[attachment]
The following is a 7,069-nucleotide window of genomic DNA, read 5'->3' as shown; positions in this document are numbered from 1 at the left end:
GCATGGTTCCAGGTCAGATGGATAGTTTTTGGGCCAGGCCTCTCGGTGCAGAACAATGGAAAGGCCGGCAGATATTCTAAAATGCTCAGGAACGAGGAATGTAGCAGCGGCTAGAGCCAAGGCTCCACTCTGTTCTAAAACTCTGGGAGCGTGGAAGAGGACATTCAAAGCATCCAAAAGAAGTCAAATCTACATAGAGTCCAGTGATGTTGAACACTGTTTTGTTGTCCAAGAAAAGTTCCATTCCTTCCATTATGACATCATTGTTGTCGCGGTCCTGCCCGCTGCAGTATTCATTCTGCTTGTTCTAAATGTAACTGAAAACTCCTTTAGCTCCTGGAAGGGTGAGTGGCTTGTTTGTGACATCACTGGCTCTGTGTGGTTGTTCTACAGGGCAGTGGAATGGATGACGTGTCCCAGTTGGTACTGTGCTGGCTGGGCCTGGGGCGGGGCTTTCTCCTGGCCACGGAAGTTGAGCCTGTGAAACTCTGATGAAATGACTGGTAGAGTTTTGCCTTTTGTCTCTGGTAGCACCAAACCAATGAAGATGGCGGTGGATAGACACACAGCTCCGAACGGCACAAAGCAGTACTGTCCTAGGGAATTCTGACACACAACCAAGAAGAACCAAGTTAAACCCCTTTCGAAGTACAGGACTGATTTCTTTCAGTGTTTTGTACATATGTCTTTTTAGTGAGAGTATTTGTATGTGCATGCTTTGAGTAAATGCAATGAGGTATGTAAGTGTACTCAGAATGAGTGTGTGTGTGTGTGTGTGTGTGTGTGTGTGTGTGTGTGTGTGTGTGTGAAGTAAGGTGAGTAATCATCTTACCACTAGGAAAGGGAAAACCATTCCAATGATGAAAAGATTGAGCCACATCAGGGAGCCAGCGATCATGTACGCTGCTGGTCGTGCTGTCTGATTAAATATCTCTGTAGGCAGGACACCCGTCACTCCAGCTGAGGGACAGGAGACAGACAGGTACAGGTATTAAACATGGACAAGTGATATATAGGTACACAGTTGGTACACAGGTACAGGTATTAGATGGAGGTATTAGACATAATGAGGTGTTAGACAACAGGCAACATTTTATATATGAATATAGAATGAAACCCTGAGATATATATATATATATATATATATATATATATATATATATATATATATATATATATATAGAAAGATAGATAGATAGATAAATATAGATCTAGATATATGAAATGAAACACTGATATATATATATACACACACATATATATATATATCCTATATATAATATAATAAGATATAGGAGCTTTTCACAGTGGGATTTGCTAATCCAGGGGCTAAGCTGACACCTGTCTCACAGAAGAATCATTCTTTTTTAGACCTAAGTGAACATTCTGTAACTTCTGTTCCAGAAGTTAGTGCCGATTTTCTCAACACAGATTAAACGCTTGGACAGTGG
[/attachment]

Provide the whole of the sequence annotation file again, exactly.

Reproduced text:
The following is a 7,069-nucleotide window of genomic DNA, read 5'->3' as shown; positions in this document are numbered from 1 at the left end:
GCATGGTTCCAGGTCAGATGGATAGTTTTTGGGCCAGGCCTCTCGGTGCAGAACAATGGAAAGGCCGGCAGATATTCTAAAATGCTCAGGAACGAGGAATGTAGCAGCGGCTAGAGCCAAGGCTCCACTCTGTTCTAAAACTCTGGGAGCGTGGAAGAGGACATTCAAAGCATCCAAAAGAAGTCAAATCTACATAGAGTCCAGTGATGTTGAACACTGTTTTGTTGTCCAAGAAAAGTTCCATTCCTTCCATTATGACATCATTGTTGTCGCGGTCCTGCCCGCTGCAGTATTCATTCTGCTTGTTCTAAATGTAACTGAAAACTCCTTTAGCTCCTGGAAGGGTGAGTGGCTTGTTTGTGACATCACTGGCTCTGTGTGGTTGTTCTACAGGGCAGTGGAATGGATGACGTGTCCCAGTTGGTACTGTGCTGGCTGGGCCTGGGGCGGGGCTTTCTCCTGGCCACGGAAGTTGAGCCTGTGAAACTCTGATGAAATGACTGGTAGAGTTTTGCCTTTTGTCTCTGGTAGCACCAAACCAATGAAGATGGCGGTGGATAGACACACAGCTCCGAACGGCACAAAGCAGTACTGTCCTAGGGAATTCTGACACACAACCAAGAAGAACCAAGTTAAACCCCTTTCGAAGTACAGGACTGATTTCTTTCAGTGTTTTGTACATATGTCTTTTTAGTGAGAGTATTTGTATGTGCATGCTTTGAGTAAATGCAATGAGGTATGTAAGTGTACTCAGAATGAGTGTGTGTGTGTGTGTGTGTGTGTGTGTGTGTGTGTGTGTGTGTGTGTGAAGTAAGGTGAGTAATCATCTTACCACTAGGAAAGGGAAAACCATTCCAATGATGAAAAGATTGAGCCACATCAGGGAGCCAGCGATCATGTACGCTGCTGGTCGTGCTGTCTGATTAAATATCTCTGTAGGCAGGACACCCGTCACTCCAGCTGAGGGACAGGAGACAGACAGGTACAGGTATTAAACATGGACAAGTGATATATAGGTACACAGTTGGTACACAGGTACAGGTATTAGATGGAGGTATTAGACATAATGAGGTGTTAGACAACAGGCAACATTTTATATATGAATATAGAATGAAACCCTGAGATATATATATATATATATATATATATATATATATATATATATATATATATATATATATAGAAAGATAGATAGATAGATAAATATAGATCTAGATATATGAAATGAAACACTGATATATATATATACACACACATATATATATATATCCTATATATAATATAATAAGATATAGGAGCTTTTCACAGTGGGATTTGCTAATCCAGGGGCTAAGCTGACACCTGTCTCACAGAAGAATCATTCTTTTTTAGACCTAAGTGAACATTCTGTAACTTCTGTTCCAGAAGTTAGTGCCGATTTTCTCAACACAGATTAAACGCTTGGACAGTGG